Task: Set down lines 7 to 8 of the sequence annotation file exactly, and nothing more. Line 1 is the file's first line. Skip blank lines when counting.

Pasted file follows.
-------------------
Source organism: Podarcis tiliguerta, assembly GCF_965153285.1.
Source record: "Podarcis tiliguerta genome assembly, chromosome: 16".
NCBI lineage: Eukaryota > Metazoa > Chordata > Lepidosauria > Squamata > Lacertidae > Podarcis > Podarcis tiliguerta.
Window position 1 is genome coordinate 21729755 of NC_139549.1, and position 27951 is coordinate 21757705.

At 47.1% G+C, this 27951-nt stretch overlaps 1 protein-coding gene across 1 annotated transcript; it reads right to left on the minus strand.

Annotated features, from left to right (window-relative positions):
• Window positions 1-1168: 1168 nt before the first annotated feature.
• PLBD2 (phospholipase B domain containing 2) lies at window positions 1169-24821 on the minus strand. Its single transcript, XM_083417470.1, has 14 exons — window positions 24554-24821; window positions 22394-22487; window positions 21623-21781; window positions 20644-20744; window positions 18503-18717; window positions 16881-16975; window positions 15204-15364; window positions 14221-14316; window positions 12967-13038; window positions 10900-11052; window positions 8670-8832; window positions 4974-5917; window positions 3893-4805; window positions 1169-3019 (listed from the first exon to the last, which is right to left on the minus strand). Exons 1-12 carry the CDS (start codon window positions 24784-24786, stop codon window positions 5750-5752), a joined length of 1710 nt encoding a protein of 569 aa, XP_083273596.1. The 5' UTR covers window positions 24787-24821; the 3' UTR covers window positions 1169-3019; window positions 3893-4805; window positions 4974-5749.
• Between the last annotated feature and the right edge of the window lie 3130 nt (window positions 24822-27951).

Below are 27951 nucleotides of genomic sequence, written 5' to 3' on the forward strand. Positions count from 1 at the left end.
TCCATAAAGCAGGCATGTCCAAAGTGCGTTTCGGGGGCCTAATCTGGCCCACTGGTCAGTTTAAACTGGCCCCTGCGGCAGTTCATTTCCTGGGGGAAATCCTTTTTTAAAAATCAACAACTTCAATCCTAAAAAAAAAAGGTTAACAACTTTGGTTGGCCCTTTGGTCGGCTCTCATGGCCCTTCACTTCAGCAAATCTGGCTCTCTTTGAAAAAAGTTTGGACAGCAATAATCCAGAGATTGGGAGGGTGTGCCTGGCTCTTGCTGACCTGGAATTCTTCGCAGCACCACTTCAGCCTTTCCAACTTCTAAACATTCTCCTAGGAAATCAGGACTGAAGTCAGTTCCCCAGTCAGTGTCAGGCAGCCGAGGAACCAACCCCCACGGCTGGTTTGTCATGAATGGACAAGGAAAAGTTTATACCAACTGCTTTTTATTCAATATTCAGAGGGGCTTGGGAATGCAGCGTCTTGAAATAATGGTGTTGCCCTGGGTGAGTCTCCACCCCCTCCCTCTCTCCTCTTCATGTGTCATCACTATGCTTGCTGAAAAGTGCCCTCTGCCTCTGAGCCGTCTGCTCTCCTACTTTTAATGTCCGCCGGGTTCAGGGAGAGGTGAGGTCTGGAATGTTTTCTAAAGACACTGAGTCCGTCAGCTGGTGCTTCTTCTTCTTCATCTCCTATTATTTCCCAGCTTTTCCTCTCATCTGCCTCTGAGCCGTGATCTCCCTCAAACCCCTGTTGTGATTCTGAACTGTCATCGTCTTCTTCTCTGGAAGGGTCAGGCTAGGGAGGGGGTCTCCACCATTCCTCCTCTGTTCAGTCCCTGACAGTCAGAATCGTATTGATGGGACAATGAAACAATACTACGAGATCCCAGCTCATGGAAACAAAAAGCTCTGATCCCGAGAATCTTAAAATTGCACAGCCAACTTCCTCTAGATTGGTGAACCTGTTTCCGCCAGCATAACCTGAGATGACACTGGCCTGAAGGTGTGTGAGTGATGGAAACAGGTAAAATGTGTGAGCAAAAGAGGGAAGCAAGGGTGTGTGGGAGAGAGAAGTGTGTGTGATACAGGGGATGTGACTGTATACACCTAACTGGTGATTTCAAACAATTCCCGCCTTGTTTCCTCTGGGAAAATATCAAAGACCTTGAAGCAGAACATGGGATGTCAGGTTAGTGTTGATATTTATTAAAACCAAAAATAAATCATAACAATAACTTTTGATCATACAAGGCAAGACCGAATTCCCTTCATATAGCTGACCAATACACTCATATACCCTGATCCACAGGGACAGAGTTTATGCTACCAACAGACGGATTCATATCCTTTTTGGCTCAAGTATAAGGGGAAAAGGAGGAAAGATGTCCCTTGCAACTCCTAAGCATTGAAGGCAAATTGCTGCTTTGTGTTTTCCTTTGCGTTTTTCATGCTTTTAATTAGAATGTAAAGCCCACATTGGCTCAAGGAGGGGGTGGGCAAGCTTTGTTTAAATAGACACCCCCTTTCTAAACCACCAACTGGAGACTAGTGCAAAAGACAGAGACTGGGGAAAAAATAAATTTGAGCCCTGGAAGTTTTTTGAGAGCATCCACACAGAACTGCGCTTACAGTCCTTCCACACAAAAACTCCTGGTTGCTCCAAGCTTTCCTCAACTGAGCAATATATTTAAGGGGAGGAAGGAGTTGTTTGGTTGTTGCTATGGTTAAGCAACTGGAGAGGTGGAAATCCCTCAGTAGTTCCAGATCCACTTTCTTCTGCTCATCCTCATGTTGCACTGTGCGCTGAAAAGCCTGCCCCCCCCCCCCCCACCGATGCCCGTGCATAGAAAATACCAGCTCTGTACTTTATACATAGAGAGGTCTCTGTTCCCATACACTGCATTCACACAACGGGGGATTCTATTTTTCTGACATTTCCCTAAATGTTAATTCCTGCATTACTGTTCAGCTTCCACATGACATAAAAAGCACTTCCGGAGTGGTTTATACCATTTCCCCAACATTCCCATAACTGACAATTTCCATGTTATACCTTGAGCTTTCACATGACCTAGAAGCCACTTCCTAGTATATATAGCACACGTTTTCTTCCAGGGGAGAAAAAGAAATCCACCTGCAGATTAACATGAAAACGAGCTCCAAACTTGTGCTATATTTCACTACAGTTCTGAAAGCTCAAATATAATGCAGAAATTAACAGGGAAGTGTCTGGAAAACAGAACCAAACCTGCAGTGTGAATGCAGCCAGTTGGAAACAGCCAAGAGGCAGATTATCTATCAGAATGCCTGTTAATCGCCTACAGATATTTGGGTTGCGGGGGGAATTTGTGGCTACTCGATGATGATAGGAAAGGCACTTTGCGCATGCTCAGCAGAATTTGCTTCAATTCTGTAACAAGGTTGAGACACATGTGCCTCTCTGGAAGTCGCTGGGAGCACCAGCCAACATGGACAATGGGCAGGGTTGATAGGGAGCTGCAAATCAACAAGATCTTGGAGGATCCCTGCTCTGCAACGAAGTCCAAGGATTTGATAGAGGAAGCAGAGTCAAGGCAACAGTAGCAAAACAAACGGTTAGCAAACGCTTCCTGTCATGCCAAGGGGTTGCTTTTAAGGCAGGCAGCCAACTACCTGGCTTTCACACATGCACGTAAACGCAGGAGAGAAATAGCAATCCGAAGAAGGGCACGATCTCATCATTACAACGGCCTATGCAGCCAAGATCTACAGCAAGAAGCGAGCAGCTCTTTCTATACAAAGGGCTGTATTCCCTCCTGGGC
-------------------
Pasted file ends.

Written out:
• Window positions 1-1168: 1168 nt before the first annotated feature.
• PLBD2 (phospholipase B domain containing 2) lies at window positions 1169-24821 on the minus strand. Its single transcript, XM_083417470.1, has 14 exons — window positions 24554-24821; window positions 22394-22487; window positions 21623-21781; window positions 20644-20744; window positions 18503-18717; window positions 16881-16975; window positions 15204-15364; window positions 14221-14316; window positions 12967-13038; window positions 10900-11052; window positions 8670-8832; window positions 4974-5917; window positions 3893-4805; window positions 1169-3019 (listed from the first exon to the last, which is right to left on the minus strand). Exons 1-12 carry the CDS (start codon window positions 24784-24786, stop codon window positions 5750-5752), a joined length of 1710 nt encoding a protein of 569 aa, XP_083273596.1. The 5' UTR covers window positions 24787-24821; the 3' UTR covers window positions 1169-3019; window positions 3893-4805; window positions 4974-5749.